Administrative restraints have long been an enduring bane among student publications keen on forwarding an emancipating reportage of the issues that beset their institution and the nation at large. Shackled by mechanisms of control, campus journalists are subjected to interventions on editorial decisions, little to no funding that debilitate their daily operations, and censorship of content critical to the structures they are meant to hold to account.
This lack of autonomy is what An Lantawan, Leyte Normal University’s campus publication, fears as their university administration imposed the publication to undergo an organizational accreditation process—the first time it was asked to do so since it was founded in the 1970s. This poses a peril to the critical practices of campus publications whose incisive evaluation of pressing concerns hinges on their autonomous operations, unfettered by the interests of powers-that-be.
The trepidation expressed by the publication is grounded in the shared political situation that campus publications in the country face. From 2010 to 2020, the College Editors Guild of the Philippines recorded around 1,000 cases of campus press violations. These offenses include administrative interference, libel suits against writers, and harassment.
Instances of these curtailments should, theoretically, be barred by the Campus Journalism Act (CJA). Passed in 1991, the law endeavored to spur independent campus journalism “as a means of strengthening ethical values, encouraging critical and creative thinking.” Yet decades of its implementation only divulge its toothlessness. With no penalty for transgressions, administrators stifle campus journalists’ critical voices with impunity.
Contrary to the tenuous provisions of the CJA, the Campus Press Freedom Bill seeks to penalize violations of the rights of campus journalists, ensure observance of independence, and secure the funding of publications. As the policy remains in limbo in Congress, there is a growing imperative for an invigorated clamor for its passage now that a slew of attacks against the youth sharpens.
Cognizant of this interlinked character of the youth’s struggles, student publications can succeed with their campaign for independence and surmount the hurdles of administrative capture by vitalizing their engagement with the broader youth movement.
These violations of campus journalists’ freedom of expression, after all, are part of a larger repressive project that encroaches on all student institutions and progressive formations. Publications like An Lantawan, critical of local and national affairs, are restrained by administrators to obstruct the realities of injustice befalling their constituents. The youth, thus, are deliberately impeded from gaining the political consciousness that will goad them to change their conditions.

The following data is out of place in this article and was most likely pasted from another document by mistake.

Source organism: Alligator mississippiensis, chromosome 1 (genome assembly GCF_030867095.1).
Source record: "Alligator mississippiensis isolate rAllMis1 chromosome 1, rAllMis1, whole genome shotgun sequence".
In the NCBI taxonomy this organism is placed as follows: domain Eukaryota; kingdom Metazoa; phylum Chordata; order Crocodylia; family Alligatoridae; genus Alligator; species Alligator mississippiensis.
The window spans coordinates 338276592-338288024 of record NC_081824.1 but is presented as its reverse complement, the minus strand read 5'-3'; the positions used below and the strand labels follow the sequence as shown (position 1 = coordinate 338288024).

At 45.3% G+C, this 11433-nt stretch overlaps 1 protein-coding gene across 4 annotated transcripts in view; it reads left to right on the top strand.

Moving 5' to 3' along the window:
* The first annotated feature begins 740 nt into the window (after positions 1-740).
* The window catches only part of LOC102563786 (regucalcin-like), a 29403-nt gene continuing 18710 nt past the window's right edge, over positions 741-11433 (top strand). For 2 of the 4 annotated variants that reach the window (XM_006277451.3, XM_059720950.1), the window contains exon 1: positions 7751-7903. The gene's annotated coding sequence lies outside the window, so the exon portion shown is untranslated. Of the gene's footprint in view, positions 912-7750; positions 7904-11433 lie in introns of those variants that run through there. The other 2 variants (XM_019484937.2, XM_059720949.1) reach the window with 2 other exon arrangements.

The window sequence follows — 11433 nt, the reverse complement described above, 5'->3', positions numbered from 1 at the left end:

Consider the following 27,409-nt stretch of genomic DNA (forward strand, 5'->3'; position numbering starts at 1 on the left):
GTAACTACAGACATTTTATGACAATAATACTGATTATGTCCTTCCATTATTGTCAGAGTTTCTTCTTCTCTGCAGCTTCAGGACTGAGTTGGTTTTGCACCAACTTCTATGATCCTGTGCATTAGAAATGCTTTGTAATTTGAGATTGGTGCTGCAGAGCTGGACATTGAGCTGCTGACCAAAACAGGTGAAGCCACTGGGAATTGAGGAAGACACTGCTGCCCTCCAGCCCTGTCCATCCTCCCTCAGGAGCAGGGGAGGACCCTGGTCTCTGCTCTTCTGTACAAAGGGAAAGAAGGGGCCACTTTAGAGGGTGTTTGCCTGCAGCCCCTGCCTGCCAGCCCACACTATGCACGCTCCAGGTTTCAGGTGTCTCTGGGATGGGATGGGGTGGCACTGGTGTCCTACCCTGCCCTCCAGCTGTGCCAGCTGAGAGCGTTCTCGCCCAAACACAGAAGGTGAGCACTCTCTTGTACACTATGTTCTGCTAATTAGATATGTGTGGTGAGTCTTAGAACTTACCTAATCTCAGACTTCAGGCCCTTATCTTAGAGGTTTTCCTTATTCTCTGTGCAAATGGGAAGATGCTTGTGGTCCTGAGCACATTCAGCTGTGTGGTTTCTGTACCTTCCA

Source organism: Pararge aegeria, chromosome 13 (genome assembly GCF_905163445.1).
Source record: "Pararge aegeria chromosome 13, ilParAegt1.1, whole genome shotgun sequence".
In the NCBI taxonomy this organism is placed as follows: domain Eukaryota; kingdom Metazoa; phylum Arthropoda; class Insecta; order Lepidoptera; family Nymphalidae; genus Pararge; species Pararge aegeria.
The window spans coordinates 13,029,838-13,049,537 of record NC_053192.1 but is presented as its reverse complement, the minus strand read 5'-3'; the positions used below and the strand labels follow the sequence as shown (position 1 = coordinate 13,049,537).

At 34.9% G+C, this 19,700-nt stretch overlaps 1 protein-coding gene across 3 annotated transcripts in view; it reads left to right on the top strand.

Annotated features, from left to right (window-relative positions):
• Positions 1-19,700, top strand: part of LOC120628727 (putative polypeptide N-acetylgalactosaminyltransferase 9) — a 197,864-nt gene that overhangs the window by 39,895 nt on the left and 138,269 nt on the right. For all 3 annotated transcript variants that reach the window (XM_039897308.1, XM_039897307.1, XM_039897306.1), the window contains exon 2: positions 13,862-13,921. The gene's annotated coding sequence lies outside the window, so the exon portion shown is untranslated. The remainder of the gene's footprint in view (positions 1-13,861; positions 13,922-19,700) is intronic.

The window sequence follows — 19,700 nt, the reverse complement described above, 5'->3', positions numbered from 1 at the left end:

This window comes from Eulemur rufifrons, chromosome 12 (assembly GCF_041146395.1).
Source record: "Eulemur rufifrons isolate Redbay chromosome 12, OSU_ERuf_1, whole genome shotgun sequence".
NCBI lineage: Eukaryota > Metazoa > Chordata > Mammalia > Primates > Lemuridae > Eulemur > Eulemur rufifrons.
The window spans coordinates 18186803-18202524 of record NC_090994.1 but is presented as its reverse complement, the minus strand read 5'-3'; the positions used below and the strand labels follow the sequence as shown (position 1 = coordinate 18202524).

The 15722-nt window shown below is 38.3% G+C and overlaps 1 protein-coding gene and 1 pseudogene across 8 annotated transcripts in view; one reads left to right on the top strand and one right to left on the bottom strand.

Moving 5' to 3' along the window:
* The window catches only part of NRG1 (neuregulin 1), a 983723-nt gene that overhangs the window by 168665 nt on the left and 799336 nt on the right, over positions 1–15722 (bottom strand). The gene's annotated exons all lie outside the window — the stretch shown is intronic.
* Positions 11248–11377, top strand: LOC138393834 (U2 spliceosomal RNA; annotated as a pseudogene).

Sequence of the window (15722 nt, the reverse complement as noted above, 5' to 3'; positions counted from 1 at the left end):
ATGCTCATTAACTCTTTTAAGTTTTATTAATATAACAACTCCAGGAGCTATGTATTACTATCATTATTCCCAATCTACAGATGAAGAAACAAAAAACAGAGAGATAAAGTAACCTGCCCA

In the face of state terror, the need for student publications to reinforce their involvement with the student movement magnifies. It is in these times of crisis that these problems must be exposed as a rallying cry to everyone to subvert the circumstances that facilitated these attacks. Operating from the grassroots, campus publications have the capacity to encapsulate the dilemmas taking place in their localities, shedding light on the paramount concerns of the community that need to be addressed.
With waning trust and growing disapproval from the masses who are informed by their punctuated suffering, the national administration will only ramp up its deceptive efforts to continue drawing the people in and containing their discontent. Campaigning against the entire machinery of repression necessitates a concerted effort from all students as these attacks cascade to student publications.
These joint initiatives could come in the form of augmenting coverage of the plight of the youth, bolstering the calls they forward through a sharper appraisal of situations being reported, and expanding allyship with the youth to bolster the pressure that will topple the impositions of those in power.
The interlocking facets of repression that the youth confront must serve as a unifying call for publications, councils, and organizations to bind themselves in the struggle. Campus journalists play a pivotal role in heightening these truths—defying dictations and charting a progressive path towards a liberating press that professes its service to the students and other sectors of society, bowing to no school or national administration. ●
First published in the November 13, 2023 print edition of the Collegian.
Dec 2, 2023
Ang hirap pala kapag ako na ang nakatatanggap ng mga pangungumusta mo, ng mga kwento mo, ng mga ngiti mo.
Dec 2, 2023
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